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Published on 3/4/2024, 12:23:00 PM

What are the potential consequences of a DUI conviction in Maryland?

In Maryland, a DUI (Driving Under the Influence) conviction can have serious consequences, including both legal and personal ramifications. Some potential consequences include criminal penalties, license suspension, participation in igntion interlock, a criminal record, probation, and both personal and financial consequences. This article will seek to expand on some of these consequences and answer common questions.

Please bear in mind that some of these consequences will only apply to drivers convicted of a DUI, not those who receive a probation before judgment

Criminal Penalties Associated with DUI Convictions

A DUI conviction can result in fines, license suspension or revocation, and even jail time.

The severity of these penalties depends on factors such as the driver's blood alcohol concentration (BAC), prior DUI convictions, and whether the DUI resulted in property damage, injury, or death.

When it comes to drunk driving charges, Maryland has a two tiered approach.

Tier 1 - Driving Under the Influce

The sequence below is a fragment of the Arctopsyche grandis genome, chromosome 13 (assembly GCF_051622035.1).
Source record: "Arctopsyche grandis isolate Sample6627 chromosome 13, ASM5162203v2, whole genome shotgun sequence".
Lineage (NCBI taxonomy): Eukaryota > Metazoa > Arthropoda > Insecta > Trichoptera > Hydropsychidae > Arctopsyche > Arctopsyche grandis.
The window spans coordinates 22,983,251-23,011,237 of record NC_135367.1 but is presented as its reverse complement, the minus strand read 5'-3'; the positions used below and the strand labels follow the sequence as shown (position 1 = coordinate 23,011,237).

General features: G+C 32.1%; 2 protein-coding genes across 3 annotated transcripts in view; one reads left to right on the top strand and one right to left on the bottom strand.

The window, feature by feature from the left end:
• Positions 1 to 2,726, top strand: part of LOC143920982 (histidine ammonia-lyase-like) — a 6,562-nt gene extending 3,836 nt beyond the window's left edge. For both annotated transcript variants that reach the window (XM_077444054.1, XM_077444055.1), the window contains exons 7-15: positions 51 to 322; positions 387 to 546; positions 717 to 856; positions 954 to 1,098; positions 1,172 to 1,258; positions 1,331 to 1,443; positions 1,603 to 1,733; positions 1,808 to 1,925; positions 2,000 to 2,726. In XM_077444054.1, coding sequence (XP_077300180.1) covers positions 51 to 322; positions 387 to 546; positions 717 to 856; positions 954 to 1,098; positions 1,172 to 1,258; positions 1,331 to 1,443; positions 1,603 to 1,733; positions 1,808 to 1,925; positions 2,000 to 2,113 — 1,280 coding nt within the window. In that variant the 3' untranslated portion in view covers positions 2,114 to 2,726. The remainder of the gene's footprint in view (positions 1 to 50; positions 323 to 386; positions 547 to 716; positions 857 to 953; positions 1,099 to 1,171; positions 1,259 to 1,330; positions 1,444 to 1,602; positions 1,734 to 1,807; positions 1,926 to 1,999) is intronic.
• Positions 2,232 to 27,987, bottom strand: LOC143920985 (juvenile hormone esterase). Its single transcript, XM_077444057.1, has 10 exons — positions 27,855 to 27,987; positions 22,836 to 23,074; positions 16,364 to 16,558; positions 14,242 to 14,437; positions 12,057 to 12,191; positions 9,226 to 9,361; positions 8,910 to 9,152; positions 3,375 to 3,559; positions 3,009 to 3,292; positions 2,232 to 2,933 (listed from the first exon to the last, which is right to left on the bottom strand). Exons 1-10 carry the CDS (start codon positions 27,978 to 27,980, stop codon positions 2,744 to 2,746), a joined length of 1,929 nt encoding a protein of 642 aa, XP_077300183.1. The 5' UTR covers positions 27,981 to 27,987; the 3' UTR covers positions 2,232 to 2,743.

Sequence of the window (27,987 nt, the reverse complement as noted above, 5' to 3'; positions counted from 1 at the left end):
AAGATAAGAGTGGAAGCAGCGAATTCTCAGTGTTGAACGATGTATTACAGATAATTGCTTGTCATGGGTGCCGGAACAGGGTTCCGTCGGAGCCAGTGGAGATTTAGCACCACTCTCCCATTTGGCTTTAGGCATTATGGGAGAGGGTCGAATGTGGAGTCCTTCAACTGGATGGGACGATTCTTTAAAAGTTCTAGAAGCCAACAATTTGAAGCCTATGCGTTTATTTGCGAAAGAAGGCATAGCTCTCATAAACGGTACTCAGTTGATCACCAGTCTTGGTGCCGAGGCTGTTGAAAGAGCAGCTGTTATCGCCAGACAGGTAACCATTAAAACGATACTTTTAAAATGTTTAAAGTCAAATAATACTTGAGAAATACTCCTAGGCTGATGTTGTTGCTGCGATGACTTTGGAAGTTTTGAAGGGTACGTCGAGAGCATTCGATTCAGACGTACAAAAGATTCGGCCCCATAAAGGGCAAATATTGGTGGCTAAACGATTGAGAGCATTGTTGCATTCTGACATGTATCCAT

Maryland has two forms of Driving under the influence, a regular Driving Under the Influence, and Driving under the Influence Per se. The major difference between the two lies in the elements. A DUI Per Se requires proof of a BAC of over .08, the legal limit. A regular driving under the influence charge requires that the State prove that a person's normal motor coordination is substantially impacted by alcohol, not the specific BAC of the driver.

Both of these offenses carry the same maximum penalty for a first offense dui, which is one year in jail, a $1,000 fine, and 12 points on a driver's traffic record.

Tier 2 - Driving While Impaired

Driving While Impaired is a lesser offense of driving under the influence. The distinction between driving under the influence of alcohol and driving while impaired by alcohol is one of degree. Both crimes require that normal coordination be reduced as a result of the consumption of alcohol; however, driving while impaired by alcohol is the less serious crime. It requires that alcohol has impaired the person's normal coordination to some extent.

The maximum penalty for a driving while impaired is 60 days in jail, a $500 fine, and 8 points on a driver's license.

License Suspension or Revocation

Upon conviction of a DUI offense, you will receive 12 points. This will automatically cause the Maryland Motor Vehicle Administration (MVA) to suspend or revoke your driver's license.